PU’s Manabe Earns Share of Nobel Prize
Syukuro “Suki” Manabe, a senior meteorologist in Princeton University’s Program in Atmospheric & Oceanic Sciences, was awarded a share of the 2021 Nobel Prize in Physics on October 5.
The prize, “for groundbreaking contributions to our understanding of complex systems,” according to the Nobel organization, was shared half by Manabe and Klaus Hassleman “for the physical modelling of Earth’s climate, quantifying variability and reliably predicting global warming” and half to Giorgio Parisi.
A statement from the Royal Swedish Academy of Sciences, which decides the prize winners, explains Manabe’s work as follows:
“Complex systems are characterised by randomness and disorder and are difficult to understand. This year’s Prize recognises new methods for describing them and predicting their long-term behaviour.
“One complex system of vital importance to humankind is Earth’s climate. Syukuro Manabe demonstrated how increased levels of carbon dioxide in the atmosphere lead to increased temperatures at the surface of the Earth. In the 1960s, he led the development of physical models of the Earth’s climate and was the first person to explore the interaction between radiation balance and the vertical transport of air masses. His work laid the foundation for the development of current climate models.”
“The discoveries being recognised this year demonstrate that our knowledge about the climate rests on a solid scientific foundation, based on a rigorous analysis of observations. This year’s Laureates have all contributed to us gaining deeper insight into the properties and evolution of complex physical systems,” Thors Hans Hansson, chair of the Nobel Committee for Physics, said in the statement.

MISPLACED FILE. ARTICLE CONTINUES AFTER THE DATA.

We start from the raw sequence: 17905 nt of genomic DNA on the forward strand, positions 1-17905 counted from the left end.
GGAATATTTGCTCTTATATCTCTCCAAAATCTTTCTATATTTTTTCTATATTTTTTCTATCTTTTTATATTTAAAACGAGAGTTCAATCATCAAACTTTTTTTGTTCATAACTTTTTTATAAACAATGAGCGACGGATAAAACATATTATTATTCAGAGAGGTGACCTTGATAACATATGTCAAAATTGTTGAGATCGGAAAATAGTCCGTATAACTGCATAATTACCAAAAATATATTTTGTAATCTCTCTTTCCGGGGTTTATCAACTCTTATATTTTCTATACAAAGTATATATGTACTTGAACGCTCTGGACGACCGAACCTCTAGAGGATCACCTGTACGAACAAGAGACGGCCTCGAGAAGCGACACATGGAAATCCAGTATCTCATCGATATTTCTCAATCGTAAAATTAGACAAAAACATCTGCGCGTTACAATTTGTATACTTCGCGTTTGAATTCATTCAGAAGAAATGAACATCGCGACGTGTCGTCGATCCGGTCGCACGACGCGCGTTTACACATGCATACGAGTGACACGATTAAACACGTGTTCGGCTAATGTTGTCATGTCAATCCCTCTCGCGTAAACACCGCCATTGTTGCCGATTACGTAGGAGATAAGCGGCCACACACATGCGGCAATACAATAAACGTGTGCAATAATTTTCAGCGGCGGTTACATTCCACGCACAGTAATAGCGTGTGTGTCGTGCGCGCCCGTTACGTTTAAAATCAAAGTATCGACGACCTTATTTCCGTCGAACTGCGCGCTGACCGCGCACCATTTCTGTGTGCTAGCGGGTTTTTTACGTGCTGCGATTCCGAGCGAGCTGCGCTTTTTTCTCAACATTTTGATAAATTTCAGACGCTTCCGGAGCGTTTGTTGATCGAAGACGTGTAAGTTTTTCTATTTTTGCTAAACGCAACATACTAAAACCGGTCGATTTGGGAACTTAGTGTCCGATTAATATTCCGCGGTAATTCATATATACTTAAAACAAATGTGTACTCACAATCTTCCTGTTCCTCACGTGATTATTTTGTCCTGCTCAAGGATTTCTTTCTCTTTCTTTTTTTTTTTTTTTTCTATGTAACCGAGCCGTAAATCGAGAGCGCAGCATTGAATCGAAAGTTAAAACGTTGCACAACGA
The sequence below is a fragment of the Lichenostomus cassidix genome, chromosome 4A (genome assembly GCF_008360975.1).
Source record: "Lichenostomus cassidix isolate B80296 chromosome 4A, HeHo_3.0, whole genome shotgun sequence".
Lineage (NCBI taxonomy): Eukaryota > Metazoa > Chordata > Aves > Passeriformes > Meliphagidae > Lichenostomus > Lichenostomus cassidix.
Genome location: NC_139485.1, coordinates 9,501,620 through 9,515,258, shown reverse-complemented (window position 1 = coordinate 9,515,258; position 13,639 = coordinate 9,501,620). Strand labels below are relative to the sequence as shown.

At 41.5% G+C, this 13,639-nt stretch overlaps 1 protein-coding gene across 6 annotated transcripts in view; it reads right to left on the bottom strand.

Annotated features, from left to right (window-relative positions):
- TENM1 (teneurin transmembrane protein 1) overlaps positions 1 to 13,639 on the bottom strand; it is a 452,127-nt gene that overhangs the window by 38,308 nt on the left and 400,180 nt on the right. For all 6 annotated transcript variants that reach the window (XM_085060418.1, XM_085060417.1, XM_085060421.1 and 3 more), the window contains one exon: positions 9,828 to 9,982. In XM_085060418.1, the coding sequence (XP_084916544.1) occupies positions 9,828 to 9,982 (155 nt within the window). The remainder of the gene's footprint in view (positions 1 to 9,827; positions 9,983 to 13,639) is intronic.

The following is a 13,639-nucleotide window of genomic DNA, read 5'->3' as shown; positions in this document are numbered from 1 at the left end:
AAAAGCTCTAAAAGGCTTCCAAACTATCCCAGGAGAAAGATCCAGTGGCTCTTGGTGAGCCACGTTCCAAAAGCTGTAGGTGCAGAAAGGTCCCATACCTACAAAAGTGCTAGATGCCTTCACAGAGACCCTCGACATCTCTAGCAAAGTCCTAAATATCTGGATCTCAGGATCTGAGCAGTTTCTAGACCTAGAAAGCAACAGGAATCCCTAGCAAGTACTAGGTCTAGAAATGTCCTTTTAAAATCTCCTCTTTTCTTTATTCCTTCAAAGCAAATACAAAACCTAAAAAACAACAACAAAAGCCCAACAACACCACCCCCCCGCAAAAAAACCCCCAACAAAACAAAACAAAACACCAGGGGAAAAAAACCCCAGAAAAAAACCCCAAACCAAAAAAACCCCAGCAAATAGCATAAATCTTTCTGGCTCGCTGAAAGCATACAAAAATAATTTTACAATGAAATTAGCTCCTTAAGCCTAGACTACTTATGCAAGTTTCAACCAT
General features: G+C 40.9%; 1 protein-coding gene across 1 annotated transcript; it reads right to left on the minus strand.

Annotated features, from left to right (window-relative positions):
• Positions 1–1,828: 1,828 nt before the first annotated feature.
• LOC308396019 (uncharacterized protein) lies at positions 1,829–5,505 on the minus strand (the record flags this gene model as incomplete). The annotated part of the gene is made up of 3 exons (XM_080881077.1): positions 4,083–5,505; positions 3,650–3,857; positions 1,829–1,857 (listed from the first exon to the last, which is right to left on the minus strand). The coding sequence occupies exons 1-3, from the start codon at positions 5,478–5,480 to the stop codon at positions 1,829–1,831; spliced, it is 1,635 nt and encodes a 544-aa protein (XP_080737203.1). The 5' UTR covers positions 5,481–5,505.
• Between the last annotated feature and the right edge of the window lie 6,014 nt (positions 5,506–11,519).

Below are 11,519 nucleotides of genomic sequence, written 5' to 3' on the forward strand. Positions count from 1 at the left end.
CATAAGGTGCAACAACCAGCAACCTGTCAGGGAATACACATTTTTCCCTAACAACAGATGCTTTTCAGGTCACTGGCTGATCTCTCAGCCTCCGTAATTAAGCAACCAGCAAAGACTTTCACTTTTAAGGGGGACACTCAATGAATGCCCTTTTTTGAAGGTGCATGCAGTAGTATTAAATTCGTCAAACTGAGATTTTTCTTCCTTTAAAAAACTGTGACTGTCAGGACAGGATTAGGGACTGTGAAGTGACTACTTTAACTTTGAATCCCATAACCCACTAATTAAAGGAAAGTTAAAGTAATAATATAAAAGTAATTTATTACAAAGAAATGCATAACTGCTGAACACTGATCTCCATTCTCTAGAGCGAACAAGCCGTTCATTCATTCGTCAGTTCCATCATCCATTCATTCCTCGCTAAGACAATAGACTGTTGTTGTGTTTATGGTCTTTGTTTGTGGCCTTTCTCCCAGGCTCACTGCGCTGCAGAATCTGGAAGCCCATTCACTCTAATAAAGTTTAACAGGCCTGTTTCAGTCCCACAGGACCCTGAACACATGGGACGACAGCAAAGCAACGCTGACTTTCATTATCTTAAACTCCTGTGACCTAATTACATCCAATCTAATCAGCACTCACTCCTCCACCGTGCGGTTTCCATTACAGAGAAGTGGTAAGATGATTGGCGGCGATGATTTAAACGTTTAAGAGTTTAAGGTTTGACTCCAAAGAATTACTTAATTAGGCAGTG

Manabe, 90, was born in Japan and earned his PhD from the University of Tokyo in 1958. After coming to the U.S. to work for the US Weather Bureau he became affiliated with the NOAA’s Geophysical Fluid Dynamics Laboratory, based at Princeton’s Forrestal Campus in Plainsboro, in 1963.
In a statement issued by Princeton University, geosciences professor Gabriel Vecchi noted “The whole field of climate modeling originates with Suki.”
Vecchi continues: “The idea that you can take something so complex as the climate system and code the equations that govern it and put them in a computer and use that to simulate the climate system started with him.”
“With these tools he was able to ask questions about the causes of ice ages, the fundamental role of different processes in the climate system. And I think the type of work that he did that is most resonant now is he did the first simulations of how the climate system responds to increasing greenhouse gases, so we can see not just that the planet warmed in response to increasing greenhouse gases, but that patterns of rainfall shifted, that there was structure to the warming, that storms were changed. And he, in doing so, not only illustrated some of the potential consequences of global warming, but gave us a roadmap of how to do climate science.”
John R. Cipriano, 92, on September 25, a former Trenton City Council president, longtime council member, and mayoral candidate. He worked as an accountant for the New Jersey Department of Labor and Industry for 37 years.
Beatrice Mary Clark, 89, on October 3. After raising her children she worked as a bookkeeper with the state Division of Youth & Family Services for 25 years.
Leroy E. Hoch, 93, on October 3. He was proprietor of Rendezvous Bar in Lawrenceville for 25 years. He also had worked for family owned-businesses Universal Auto Repair and Colonial Bowling Lanes.
Barbara Mary Gutschow, 75, on September 28. She owned a 7-11 convenience store on Lalor Street in Hamilton from 1982 to 2003.
Mary Jane Darbee, 63, on September 24. She worked as a nurse, in home care and health care administration for Mercer Street Friends, and as a nurse advocate for Guardian Nurses.
Gail Elizabeth Kohn, 69, on September 19. She worked for the Gallup Organization and Mathematica Policy Research. She also served on the board of the Princeton Festival and as a member of the Princeton University Concerts Committee.
Peter C. Bunnell, 83, on September 20. He was the inaugural David Hunter McAlpin Professor of the History of Photography and Modern Art at Princeton University from 1972 until his retirement.